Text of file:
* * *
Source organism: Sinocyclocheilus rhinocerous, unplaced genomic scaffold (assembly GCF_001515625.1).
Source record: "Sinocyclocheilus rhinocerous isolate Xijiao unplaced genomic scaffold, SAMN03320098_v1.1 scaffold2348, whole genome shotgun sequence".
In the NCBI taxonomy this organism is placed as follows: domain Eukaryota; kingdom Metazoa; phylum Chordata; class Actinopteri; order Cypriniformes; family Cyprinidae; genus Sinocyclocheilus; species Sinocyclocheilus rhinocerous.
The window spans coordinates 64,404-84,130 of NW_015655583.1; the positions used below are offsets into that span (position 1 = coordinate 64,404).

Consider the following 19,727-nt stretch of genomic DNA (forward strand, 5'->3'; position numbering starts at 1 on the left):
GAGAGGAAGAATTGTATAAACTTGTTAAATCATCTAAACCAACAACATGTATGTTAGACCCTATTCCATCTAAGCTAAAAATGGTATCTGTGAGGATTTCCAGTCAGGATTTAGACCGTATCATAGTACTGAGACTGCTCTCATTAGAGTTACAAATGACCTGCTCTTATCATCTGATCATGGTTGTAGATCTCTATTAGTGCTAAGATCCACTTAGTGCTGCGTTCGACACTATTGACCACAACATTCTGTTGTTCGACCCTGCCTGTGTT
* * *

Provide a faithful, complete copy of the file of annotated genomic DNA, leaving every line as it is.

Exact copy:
Source organism: Sinocyclocheilus rhinocerous, unplaced genomic scaffold (assembly GCF_001515625.1).
Source record: "Sinocyclocheilus rhinocerous isolate Xijiao unplaced genomic scaffold, SAMN03320098_v1.1 scaffold2348, whole genome shotgun sequence".
In the NCBI taxonomy this organism is placed as follows: domain Eukaryota; kingdom Metazoa; phylum Chordata; class Actinopteri; order Cypriniformes; family Cyprinidae; genus Sinocyclocheilus; species Sinocyclocheilus rhinocerous.
The window spans coordinates 64,404-84,130 of NW_015655583.1; the positions used below are offsets into that span (position 1 = coordinate 64,404).

Consider the following 19,727-nt stretch of genomic DNA (forward strand, 5'->3'; position numbering starts at 1 on the left):
GAGAGGAAGAATTGTATAAACTTGTTAAATCATCTAAACCAACAACATGTATGTTAGACCCTATTCCATCTAAGCTAAAAATGGTATCTGTGAGGATTTCCAGTCAGGATTTAGACCGTATCATAGTACTGAGACTGCTCTCATTAGAGTTACAAATGACCTGCTCTTATCATCTGATCATGGTTGTAGATCTCTATTAGTGCTAAGATCCACTTAGTGCTGCGTTCGACACTATTGACCACAACATTCTGTTGTTCGACCCTGCCTGTGTT